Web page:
Privacy concerns also play a significant role in the criticism of wage transparency. Many individuals value discretion when it comes to personal finances, and the public disclosure of salary information can compromise their privacy rights.
The fear of judgment or negative consequences may also discourage employees from sharing salary information.
Critics argue that wage transparency should not come at the cost of individual privacy and discretion regarding personal finances. As such, striking a balance between transparency and privacy is crucial to ensure the successful implementation of wage transparency policies.
Another downside of wage transparency is the risk of competitive disadvantage for businesses. Disclosing salary information can put companies at a disadvantage, particularly in industries where pay scales vary widely.
Employers may worry about losing talented employees to competitors who can offer higher salaries. Striking the right balance between transparency and maintaining a competitive edge becomes a significant challenge for organisations.
Additionally, pay transparency can lead to higher staffing costs for businesses. Closing wage gaps and raising pay to market rates can be financially burdensome during the adjustment period. Companies operating on a tight budget may face difficult choices, such as reducing their workforce or hiring fewer people to ensure fair compensation for all employees.
Moreover, when a company reveals its pay rates, it provides direct insight to competitors, potentially putting them at a disadvantage during pay negotiations and talent acquisition efforts.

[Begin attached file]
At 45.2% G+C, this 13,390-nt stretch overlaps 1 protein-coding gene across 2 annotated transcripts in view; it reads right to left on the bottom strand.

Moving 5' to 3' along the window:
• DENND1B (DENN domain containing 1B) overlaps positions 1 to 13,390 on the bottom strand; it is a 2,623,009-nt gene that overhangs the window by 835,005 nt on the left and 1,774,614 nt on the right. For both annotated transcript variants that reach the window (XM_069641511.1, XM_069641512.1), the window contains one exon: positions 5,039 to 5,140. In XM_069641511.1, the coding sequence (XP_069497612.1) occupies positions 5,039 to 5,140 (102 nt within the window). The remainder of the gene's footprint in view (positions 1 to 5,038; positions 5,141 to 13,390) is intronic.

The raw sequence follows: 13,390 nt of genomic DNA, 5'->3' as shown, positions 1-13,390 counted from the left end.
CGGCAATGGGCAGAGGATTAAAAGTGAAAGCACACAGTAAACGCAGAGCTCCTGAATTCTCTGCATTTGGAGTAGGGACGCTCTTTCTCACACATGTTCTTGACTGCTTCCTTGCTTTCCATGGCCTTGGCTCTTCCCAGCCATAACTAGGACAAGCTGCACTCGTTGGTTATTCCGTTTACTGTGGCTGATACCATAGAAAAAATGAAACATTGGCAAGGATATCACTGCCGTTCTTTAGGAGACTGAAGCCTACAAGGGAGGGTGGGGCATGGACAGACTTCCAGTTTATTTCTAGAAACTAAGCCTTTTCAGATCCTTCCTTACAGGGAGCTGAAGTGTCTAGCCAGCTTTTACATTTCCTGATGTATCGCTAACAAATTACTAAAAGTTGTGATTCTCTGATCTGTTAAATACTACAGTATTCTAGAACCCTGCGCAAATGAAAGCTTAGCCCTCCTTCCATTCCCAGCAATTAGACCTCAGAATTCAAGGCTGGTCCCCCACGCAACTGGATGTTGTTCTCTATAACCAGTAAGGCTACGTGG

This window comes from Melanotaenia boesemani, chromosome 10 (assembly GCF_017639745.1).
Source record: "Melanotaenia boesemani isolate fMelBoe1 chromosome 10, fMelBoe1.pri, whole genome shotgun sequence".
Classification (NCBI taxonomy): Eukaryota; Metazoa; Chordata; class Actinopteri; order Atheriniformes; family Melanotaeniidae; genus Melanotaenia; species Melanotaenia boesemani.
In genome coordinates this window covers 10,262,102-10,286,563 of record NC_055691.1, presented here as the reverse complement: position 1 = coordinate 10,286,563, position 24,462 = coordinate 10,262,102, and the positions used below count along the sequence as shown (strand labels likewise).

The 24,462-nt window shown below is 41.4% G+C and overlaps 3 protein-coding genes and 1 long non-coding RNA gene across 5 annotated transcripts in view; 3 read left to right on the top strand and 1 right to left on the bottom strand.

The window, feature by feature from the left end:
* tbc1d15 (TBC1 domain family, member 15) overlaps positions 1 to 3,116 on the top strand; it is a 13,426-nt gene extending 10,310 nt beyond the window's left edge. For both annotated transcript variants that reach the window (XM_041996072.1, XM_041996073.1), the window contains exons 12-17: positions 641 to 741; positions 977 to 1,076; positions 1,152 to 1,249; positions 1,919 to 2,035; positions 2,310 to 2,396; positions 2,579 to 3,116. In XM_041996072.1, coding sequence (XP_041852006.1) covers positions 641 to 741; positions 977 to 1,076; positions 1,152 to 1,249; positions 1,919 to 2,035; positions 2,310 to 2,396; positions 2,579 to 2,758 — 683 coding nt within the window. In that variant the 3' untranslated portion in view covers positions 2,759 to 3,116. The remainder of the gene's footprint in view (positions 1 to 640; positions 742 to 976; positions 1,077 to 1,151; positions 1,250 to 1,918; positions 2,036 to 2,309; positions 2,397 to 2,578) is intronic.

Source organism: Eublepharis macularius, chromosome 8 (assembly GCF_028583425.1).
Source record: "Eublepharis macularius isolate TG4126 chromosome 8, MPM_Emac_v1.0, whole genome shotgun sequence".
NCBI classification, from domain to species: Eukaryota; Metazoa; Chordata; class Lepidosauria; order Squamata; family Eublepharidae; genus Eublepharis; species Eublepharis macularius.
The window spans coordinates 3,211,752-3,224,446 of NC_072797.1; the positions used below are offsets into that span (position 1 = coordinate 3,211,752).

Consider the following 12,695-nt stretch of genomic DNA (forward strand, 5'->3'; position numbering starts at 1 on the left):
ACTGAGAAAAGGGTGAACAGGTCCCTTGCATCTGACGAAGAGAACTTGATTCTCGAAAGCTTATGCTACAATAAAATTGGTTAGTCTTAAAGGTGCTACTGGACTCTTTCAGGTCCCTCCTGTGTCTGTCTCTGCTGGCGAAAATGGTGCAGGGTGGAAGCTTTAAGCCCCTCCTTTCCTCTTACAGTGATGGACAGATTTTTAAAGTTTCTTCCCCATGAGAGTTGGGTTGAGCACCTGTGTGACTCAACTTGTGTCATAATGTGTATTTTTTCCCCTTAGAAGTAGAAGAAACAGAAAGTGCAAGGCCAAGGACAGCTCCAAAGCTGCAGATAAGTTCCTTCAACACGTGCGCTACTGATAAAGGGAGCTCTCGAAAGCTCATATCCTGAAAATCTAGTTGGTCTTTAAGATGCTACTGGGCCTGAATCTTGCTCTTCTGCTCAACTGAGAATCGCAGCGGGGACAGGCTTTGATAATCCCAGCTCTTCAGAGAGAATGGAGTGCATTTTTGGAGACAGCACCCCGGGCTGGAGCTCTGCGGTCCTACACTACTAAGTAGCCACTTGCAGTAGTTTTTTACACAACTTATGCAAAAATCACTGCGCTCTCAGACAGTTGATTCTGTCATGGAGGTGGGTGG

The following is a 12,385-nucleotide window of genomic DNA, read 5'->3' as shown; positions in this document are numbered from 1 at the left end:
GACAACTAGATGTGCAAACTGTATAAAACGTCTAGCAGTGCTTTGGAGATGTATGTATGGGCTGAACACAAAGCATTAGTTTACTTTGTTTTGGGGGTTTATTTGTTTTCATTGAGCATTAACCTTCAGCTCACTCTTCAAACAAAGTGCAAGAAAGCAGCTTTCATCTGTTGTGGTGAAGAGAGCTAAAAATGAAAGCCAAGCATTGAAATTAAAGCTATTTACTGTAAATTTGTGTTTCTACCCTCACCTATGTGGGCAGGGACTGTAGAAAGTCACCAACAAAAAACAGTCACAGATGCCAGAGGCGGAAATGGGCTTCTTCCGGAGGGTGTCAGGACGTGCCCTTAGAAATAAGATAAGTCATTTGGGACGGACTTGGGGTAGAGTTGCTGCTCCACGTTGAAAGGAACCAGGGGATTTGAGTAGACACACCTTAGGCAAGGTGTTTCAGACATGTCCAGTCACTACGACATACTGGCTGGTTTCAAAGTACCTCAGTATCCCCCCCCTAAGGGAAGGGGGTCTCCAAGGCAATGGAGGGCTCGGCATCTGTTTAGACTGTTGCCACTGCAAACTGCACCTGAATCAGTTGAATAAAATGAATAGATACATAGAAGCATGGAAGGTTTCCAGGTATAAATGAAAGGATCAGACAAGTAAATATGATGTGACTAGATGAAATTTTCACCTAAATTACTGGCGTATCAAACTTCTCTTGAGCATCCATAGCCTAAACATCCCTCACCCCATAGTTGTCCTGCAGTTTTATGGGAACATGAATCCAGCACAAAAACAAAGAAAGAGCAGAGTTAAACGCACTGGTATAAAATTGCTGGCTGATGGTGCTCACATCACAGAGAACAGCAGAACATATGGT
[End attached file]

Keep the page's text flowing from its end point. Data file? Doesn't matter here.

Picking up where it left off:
Critics also argue that wage transparency may place an excessive emphasis on pay as the sole indicator of fairness. While addressing pay disparities is crucial, it is essential to consider other factors contributing to inequality, such as career advancement opportunities, flexible work arrangements, and employee benefits.
Ultimately, a holistic approach that takes into account all aspects of the work environment is necessary to ensure fairness and equal opportunities for employees.
It is important to recognise that wage transparency is not a one-size-fits-all policy. Different organisations may require different levels of transparency based on their unique culture and workforce composition.
For example, companies with a predominantly millennial workforce may be more open to salary transparency, while organisations with a higher proportion of older employees may prefer to maintain privacy around salaries.
As a testament, a survey by Bankrate conducted in the United States revealed that 42 per cent of Gen Z workers (aged 18 to 25) and 40 per cent of millennial employees (aged 26 to 41) have disclosed their salary details to either a co-worker or professional acquaintance.
However, Singapore is a more conservative country, so it’s not surprising that it lags behind in terms of salary discussions among colleagues. In fact, a 2019 survey found that nearly half of Singaporeans said that talking about pay with others was “inappropriate“.
Implementing wage transparency gradually, starting with partial disclosure such as revealing the pay calculation formula or providing salary ranges for standardised job levels, can facilitate a smoother transition and enhance acceptance.